Saturday, October 29, 2005

A Long Time Ago, In a Seminary Far Away

Here are a couple of old pictures from the very beginning of Theologiggle. Jana and I had been married about 13 weeks, instead of 13 years. How time flies.

Friday, October 21, 2005


OK, so the neologiggle post (see below) didn't go over so well, but I'm not deterred. I have another linguistic challenge for you logophiles. Background: Today a friend of mine here (my fellow PTS grad Eric Jacobsen) and I were discussing the word precis as an example of an "academicism" -- i.e. obtuse words whose clever use raises one's score on the academic credibility scale.

So this week's challenge is this: can we devise a list of 50 such words, the persistent use of whicbh are sure-fire signs that the one employing them is a registered denizen of the ivory tower. The criteria are:

1) Words must be obscure
2) They must be hard to spell and / or have a pronunciation nuance (so you
can correct people)
3) They must have a perfectly good 'common' synonym.

Have fun!

Thursday, October 06, 2005

Panoramic Photo of the Beach

Hello! After fiddling with some different tools for a while I have generated a Javascript based Panoramic Beach Photo from a series of images I took back in August. When you get to that page you can click and drag left and right to see the full image. Here it is in miniature.

Ah, the heady days of summer. Digging in the sand. Splashing in the water. Lathering on our SPF 80 sunblock....

Sunday, October 02, 2005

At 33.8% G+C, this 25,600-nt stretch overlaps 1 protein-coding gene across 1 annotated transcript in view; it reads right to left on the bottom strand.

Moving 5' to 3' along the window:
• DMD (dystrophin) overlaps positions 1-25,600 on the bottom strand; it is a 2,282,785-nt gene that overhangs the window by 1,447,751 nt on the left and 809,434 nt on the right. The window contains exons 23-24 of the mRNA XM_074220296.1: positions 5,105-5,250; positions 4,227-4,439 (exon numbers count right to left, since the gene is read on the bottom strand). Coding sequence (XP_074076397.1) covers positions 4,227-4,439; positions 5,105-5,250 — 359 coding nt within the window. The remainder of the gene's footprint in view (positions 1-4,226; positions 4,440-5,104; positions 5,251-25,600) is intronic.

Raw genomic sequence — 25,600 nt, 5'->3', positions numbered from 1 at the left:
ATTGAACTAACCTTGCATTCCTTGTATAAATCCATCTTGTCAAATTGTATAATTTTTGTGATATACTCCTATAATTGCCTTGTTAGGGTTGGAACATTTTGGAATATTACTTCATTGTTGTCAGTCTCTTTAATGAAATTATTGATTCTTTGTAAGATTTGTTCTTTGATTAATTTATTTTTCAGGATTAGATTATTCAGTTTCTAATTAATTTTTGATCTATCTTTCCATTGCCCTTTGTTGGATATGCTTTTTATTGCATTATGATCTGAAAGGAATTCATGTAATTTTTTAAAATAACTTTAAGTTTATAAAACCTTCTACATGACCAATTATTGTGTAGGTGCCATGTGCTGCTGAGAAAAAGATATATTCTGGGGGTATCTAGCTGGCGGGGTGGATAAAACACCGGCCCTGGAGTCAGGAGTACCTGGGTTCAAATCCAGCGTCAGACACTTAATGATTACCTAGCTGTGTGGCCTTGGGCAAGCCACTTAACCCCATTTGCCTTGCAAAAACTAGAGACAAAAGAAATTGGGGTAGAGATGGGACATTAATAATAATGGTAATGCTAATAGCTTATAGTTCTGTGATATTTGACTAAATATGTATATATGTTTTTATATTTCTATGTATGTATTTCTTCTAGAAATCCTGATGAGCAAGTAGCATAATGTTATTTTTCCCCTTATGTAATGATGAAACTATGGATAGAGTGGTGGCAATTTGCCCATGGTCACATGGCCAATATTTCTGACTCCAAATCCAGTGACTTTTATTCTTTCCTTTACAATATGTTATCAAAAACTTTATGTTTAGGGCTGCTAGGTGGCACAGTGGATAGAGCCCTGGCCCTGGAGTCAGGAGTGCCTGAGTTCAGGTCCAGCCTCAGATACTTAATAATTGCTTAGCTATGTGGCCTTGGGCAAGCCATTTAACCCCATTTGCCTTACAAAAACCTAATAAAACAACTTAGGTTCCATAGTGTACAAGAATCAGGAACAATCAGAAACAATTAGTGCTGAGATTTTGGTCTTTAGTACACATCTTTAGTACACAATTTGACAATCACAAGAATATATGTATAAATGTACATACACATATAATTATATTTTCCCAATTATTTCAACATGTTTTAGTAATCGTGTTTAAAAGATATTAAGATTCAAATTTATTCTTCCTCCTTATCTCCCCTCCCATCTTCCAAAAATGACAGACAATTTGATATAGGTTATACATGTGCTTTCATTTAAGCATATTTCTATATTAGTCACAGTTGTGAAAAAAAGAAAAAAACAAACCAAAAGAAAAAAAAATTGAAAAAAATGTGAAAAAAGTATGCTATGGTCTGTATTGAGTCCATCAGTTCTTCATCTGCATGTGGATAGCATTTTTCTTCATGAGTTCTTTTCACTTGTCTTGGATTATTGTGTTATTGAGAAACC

A visit to the Natural History Museum of LA County this weekend led to the discovery, in the hands-on Discovery Room, of a new species of Rienstra: the Jake-a-lope.


The English language already has among the largest vocabularies of any language in the world, but hey, we could always use a few more words. A new book by a guy called Adam Jacot de Boinod collects cool words from other languages for which there is no equivalent in English. A review of the book in the British paper The Independent lists a bevy of good ones. Our favorite so far is "the stoic German term Torschlusspanik, meaning 'the fear of diminishing opportunities as one gets older.'"

So here's a challenge for Theologigglers everywhere: Let's make up some new words for things that really need words to describe them.

Here are a few definitions we've made up that need words to go with them:
  • a verb to describe obnoxious parents cheering maniacally on the sidelines at their childrens' sporting matches (hyperhuzz?)
  • a noun for the noises early-risers make that disturb people who are still sleeping (somnturbation?)
  • a verb for the sermonic technique of answering questions nobody in the congregation is asking (pedanticize? But that isn't really "new" enough - it's just a morphologism)
  • A noun for the sneeze that is on its way, but hasn't arrived quite yet (this one should probably be of Germanic derivation)
OK, now it's your turn.